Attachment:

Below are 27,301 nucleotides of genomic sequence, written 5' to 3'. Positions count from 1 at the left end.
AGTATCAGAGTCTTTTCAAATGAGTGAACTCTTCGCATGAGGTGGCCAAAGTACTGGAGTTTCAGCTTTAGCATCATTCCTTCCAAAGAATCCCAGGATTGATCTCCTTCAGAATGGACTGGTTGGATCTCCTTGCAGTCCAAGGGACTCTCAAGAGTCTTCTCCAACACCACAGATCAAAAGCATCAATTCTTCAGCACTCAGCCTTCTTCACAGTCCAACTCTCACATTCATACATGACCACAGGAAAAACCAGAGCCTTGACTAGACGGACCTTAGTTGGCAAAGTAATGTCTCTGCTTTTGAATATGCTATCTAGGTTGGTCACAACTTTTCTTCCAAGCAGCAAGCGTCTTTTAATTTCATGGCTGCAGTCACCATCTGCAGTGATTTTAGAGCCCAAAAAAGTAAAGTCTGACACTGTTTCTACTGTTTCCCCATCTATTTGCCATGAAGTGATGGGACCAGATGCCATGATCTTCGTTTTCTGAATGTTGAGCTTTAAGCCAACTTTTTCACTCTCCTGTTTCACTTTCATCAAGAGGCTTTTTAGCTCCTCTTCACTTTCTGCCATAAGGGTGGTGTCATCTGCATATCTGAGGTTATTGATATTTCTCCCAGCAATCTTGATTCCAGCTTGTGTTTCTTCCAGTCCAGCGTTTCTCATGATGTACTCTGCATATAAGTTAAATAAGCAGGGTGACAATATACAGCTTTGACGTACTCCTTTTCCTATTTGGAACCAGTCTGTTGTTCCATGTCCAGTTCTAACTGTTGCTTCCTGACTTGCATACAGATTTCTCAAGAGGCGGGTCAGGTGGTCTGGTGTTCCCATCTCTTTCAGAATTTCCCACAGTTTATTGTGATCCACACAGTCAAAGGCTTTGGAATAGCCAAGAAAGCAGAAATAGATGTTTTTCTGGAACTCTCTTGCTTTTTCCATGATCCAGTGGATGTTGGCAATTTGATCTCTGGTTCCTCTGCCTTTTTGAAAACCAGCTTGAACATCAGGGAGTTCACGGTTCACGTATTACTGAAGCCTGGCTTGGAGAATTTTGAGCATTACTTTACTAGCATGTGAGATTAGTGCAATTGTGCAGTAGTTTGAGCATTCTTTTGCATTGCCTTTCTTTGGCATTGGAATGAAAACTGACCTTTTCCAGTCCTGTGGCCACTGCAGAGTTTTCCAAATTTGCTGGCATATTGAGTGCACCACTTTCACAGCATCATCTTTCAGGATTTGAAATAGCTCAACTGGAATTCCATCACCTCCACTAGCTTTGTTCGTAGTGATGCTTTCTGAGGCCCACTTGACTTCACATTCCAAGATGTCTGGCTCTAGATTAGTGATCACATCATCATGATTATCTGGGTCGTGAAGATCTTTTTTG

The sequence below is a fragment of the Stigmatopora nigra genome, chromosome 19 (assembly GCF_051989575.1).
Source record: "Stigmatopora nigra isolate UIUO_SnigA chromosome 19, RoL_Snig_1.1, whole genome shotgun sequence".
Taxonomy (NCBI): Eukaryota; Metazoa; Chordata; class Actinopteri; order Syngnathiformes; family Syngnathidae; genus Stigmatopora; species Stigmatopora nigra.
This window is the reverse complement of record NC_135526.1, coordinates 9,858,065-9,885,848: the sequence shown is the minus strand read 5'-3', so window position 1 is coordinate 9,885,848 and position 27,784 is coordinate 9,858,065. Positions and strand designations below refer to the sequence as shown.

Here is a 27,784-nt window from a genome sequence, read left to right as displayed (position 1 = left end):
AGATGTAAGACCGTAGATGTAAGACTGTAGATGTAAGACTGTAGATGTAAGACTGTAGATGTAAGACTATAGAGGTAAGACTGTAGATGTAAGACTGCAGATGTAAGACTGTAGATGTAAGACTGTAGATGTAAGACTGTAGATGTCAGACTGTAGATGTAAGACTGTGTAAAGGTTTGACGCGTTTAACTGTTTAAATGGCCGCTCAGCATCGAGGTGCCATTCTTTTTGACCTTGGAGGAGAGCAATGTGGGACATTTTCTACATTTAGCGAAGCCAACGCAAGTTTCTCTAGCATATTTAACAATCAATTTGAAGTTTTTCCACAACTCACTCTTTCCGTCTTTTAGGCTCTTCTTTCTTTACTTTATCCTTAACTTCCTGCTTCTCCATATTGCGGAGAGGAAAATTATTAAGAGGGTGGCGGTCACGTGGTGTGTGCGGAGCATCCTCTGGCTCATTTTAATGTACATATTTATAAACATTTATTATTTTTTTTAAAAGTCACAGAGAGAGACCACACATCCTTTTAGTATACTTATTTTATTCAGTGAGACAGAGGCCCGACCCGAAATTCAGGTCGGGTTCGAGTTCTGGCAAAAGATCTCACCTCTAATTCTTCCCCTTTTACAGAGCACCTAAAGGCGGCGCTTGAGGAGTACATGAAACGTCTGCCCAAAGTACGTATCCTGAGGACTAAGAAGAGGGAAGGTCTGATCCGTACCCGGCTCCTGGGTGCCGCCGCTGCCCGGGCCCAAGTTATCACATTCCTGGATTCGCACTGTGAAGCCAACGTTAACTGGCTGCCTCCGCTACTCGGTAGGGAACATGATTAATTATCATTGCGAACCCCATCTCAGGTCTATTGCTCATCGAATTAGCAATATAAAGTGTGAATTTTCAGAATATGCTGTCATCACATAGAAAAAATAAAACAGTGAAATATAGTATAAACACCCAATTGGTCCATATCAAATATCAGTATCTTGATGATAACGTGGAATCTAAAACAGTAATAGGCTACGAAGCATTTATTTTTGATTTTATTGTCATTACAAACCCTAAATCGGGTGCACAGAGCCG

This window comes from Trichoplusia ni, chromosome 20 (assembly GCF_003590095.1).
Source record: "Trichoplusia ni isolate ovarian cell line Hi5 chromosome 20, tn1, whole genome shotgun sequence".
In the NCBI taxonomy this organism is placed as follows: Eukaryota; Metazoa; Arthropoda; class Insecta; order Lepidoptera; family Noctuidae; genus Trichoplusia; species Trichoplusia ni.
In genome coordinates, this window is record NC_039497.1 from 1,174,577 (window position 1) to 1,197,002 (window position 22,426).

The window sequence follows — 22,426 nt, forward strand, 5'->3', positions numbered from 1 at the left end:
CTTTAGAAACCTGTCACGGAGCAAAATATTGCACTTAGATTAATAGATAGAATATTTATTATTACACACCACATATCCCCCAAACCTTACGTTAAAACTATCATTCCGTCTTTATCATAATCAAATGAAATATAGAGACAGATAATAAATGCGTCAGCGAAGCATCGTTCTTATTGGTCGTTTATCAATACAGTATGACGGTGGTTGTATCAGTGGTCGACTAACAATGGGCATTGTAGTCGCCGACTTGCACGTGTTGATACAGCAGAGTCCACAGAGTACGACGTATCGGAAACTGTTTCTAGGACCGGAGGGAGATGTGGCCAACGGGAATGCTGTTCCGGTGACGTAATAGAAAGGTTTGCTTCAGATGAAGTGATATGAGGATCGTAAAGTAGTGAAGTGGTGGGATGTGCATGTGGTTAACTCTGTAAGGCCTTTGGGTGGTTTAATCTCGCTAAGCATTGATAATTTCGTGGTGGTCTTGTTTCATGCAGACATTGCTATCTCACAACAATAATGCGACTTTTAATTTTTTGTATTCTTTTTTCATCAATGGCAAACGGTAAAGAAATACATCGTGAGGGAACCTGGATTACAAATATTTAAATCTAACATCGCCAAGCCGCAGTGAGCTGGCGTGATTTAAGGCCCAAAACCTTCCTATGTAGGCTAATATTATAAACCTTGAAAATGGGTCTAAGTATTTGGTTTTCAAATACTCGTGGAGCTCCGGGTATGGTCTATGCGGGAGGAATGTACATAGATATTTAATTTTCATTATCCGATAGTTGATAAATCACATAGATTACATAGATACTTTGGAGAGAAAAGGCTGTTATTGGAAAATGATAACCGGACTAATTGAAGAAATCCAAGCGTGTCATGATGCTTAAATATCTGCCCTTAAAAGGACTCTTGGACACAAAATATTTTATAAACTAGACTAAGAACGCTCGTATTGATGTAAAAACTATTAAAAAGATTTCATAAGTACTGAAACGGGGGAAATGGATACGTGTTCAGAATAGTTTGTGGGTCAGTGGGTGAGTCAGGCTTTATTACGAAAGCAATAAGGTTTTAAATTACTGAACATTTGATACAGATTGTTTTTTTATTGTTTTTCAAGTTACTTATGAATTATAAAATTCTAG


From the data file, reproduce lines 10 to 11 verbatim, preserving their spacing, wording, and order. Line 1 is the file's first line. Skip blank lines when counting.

Source record: "Trichoplusia ni isolate ovarian cell line Hi5 chromosome 20, tn1, whole genome shotgun sequence".
In the NCBI taxonomy this organism is placed as follows: Eukaryota; Metazoa; Arthropoda; class Insecta; order Lepidoptera; family Noctuidae; genus Trichoplusia; species Trichoplusia ni.